That was shortly after Kobe Bryant tore his Achilles tendon. He never fully recovered, and neither have the Lakers.
Los Angeles is still working its way back to relevance, and is making sizable strides through the nearly completed 2017-18 season. The Lakers won't qualify for the playoffs this year, but a 33-41 record represents a shift in the right direction.
Both Brandon Ingram and Julius Randle showed major growth. Lonzo Ball struggled at times with his shot but proved to be an offensive catalyst and impressive defender. Kyle Kuzma may have been the best pick in the draft based on position (27th). Josh Hart (30th) gave the Lakers toughness and rebounding from the off-guard position.
At least four of the five appear to be key pieces moving forward. Randle's fate is yet to be determined.
The Lakers bottomed out in 2015-16 with just 17 victories, but the team is on the verge of doubling that win total two years later, with eight to go in the regular season.
Before the season, the Lakers dealt Timofey Mozgov and D'Angelo Russell to the Brooklyn Nets. At the trade deadline, the team sent Jordan Clarkson and Larry Nance to the Cleveland Cavaliers. The moves were made to open significant cap space in July, enough for two maximum-salaried free agents.
Only five Lakers have guaranteed contracts for the 2018-19 season: Luol Deng, Ball, Ingram, Kuzma and Hart. Deng is still owed $36.8 million over two seasons, starting at $18 million for next year. If the Lakers feel compelled to get the veteran forward off their books, the price in a trade will be high (at least one future first-round pick, if not two...and then some).
Instead, the Lakers can waive and stretch Deng's salary over five seasons at $7.4 million per year. That would give the team approximately $63.5 million in cap space, provided it renounces the rest of the non-guaranteed roster.
Los Angeles has three players on non-guaranteed contracts for 2018-19: Tyler Ennis ($1.7 million), Ivica Zubac ($1.5 million) and Thomas Bryant ($1.4 million).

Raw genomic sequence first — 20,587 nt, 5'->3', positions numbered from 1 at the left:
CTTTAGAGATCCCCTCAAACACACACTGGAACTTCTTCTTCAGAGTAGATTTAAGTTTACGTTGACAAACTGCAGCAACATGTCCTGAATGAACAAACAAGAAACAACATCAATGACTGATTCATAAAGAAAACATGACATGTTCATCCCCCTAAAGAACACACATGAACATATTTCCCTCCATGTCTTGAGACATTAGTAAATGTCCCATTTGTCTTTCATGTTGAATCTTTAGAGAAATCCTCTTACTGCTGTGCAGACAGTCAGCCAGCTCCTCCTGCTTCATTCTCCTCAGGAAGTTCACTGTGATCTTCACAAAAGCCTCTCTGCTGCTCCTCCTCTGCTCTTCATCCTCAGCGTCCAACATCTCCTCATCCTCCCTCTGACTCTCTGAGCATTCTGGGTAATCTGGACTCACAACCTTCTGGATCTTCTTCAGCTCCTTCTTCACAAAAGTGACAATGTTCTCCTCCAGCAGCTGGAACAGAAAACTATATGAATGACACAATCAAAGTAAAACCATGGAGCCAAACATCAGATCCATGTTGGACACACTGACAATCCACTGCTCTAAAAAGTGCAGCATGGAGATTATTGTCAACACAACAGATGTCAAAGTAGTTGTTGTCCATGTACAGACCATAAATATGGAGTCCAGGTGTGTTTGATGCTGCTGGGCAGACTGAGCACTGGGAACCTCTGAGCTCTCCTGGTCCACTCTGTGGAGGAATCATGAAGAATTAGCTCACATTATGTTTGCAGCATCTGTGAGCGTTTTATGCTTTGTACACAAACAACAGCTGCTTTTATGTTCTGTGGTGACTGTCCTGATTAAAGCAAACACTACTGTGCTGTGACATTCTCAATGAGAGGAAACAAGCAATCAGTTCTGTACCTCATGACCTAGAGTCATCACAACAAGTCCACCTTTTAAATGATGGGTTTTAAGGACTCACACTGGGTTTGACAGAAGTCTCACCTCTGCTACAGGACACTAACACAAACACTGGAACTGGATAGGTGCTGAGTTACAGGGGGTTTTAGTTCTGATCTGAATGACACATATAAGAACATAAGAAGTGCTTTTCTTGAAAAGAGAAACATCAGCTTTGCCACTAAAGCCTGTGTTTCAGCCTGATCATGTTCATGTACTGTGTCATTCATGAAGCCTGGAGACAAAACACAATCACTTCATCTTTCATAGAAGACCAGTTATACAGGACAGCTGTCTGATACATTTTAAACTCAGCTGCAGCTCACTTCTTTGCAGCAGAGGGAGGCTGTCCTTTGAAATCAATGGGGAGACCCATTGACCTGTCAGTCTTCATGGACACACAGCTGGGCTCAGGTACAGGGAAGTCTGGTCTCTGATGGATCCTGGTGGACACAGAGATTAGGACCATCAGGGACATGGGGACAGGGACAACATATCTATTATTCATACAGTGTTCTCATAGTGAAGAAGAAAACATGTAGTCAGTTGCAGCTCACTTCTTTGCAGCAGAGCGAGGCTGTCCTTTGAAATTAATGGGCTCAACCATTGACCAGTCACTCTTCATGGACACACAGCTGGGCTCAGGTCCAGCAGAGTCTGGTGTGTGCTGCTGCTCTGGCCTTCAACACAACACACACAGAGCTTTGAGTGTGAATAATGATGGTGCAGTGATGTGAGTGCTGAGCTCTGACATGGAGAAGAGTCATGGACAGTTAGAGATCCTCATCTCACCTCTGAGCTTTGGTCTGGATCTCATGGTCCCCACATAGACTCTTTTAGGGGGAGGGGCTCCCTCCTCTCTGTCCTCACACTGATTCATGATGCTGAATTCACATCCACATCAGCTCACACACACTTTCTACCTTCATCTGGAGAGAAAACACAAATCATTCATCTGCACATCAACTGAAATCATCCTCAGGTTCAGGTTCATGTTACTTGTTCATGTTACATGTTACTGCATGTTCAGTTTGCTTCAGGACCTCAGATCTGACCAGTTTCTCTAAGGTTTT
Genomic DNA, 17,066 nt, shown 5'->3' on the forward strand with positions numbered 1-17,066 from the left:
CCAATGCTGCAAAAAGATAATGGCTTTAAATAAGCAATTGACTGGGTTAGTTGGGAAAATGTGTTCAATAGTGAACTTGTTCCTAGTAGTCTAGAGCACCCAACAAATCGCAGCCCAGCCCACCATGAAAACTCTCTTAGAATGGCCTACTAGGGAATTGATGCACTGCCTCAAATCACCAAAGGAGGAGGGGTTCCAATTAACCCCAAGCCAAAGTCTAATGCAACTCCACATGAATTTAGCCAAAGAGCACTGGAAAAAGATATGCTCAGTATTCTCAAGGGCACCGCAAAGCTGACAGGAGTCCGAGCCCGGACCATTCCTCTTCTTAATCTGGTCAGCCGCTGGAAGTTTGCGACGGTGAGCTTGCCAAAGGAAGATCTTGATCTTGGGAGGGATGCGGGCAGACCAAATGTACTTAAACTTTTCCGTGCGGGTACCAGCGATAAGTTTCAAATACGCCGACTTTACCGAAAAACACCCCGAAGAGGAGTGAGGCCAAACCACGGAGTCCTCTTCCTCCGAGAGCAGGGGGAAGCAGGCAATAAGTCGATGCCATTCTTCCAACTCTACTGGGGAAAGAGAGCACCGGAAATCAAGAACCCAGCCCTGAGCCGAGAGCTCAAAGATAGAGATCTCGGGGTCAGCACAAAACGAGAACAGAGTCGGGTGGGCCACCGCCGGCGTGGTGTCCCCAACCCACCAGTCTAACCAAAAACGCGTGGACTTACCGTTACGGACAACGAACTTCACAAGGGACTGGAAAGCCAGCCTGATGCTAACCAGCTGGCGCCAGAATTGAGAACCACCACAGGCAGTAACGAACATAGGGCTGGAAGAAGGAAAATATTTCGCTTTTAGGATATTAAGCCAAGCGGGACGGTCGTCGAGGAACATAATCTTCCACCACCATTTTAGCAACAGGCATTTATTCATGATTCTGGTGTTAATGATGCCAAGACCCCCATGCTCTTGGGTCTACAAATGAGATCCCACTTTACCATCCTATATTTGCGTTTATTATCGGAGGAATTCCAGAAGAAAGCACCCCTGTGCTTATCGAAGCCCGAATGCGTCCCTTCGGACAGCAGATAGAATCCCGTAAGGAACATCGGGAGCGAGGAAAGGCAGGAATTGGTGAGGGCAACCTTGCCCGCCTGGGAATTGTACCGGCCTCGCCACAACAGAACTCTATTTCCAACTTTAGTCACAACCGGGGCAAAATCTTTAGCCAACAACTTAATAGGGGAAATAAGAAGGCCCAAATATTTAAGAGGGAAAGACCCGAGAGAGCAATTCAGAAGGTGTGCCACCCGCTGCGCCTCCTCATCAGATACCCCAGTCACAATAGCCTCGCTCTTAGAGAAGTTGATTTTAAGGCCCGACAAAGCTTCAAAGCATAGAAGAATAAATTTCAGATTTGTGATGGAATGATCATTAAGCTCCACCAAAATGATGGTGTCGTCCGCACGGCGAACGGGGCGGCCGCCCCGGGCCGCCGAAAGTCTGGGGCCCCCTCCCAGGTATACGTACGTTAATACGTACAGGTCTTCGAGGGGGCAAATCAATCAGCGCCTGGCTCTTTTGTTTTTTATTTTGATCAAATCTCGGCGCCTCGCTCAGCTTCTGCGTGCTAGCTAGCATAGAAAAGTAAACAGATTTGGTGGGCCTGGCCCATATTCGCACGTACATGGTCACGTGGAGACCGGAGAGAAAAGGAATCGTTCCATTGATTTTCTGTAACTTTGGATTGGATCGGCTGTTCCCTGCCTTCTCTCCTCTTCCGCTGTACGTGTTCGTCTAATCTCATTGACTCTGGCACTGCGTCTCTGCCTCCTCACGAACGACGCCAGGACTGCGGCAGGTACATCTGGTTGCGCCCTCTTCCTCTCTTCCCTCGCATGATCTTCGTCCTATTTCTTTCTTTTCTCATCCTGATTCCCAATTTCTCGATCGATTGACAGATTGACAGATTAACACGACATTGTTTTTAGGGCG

Brook Lopez, Kentavious Caldwell-Pope, Channing Frye and Isaiah Thomas will be unrestricted free agents. The Lakers can make Randle restricted with a $5.6 million qualifying offer. If they do, he'll take up $12.4 million of the team's cap space in July.
They may all be casualties of the Lakers' free-agency goals.
The Lakers sent this year's first-rounder to the Phoenix Suns years ago when they acquired Nash in 2012. Years of losing kept the pick in limbo until this summer. It will convey to either the Philadelphia 76ers (provided it's not the second or third overall selection) or Boston Celtics.
Los Angeles also sent a protected first to the Orlando Magic to acquire Howard in 2012, but protections resulted in the Lakers sending their 2018 second-rounder instead.
Nonetheless, Los Angeles will still have two selections in June after it acquired the Cavaliers' first at the deadline and the Denver Nuggets' second in 2016 (with Jose Calderon in a deal with the Chicago Bulls).
The Cavaliers' selection is currently slotted as the 25th pick. Denver's is roughly 43rd.
Free-Agency Priority No. 1: LeBron James, Paul George
These names shouldn't be a surprise. At 33, James is still averaging 27.6 points, 9.1 assists and 8.6 rebounds per game for the Cavaliers.
Cleveland has struggled for consistency throughout the year, but it could still push through the playoffs for a fourth-straight NBA Finals appearance.
Should the Cavs win a title, perhaps James re-signs. An early exit may prompt him to find a new home.
The Philadelphia 76ers boast Joel Embiid, Ben Simmons and the lighter competition of the Eastern Conference. The Houston Rockets have the best record in the NBA and may be able to lure James without breaking apart their core roster.
The Lakers have a lot to offer as well, with their emerging players and the ability to pair James with George.
George, 27, is averaging 21.7 points per game in his first year with the Oklahoma City Thunder and shooting 40.1 percent from three-point range. The Thunder (44-32) are still jockeying for playoff position, and are currently in fifth place—just 2.5 games ahead of the ninth-place Los Angeles Clippers (41-34).
Will the Palmdale native stay in Oklahoma City or choose to play closer to home? Can the Thunder even afford to pay George with a roster that could cost more than $250 million?
Both James ($35.6 million) and George ($20.7 million) need to opt out of the final years of their contracts to hit free agency this summer. Those decisions need to be made in June before they can negotiate with new teams in July.
Either could choose to opt in, contingent on their respective teams agreeing to trade them to their desired destinations (like how Chris Paul manipulated the Clippers to deal him to the Rockets last summer).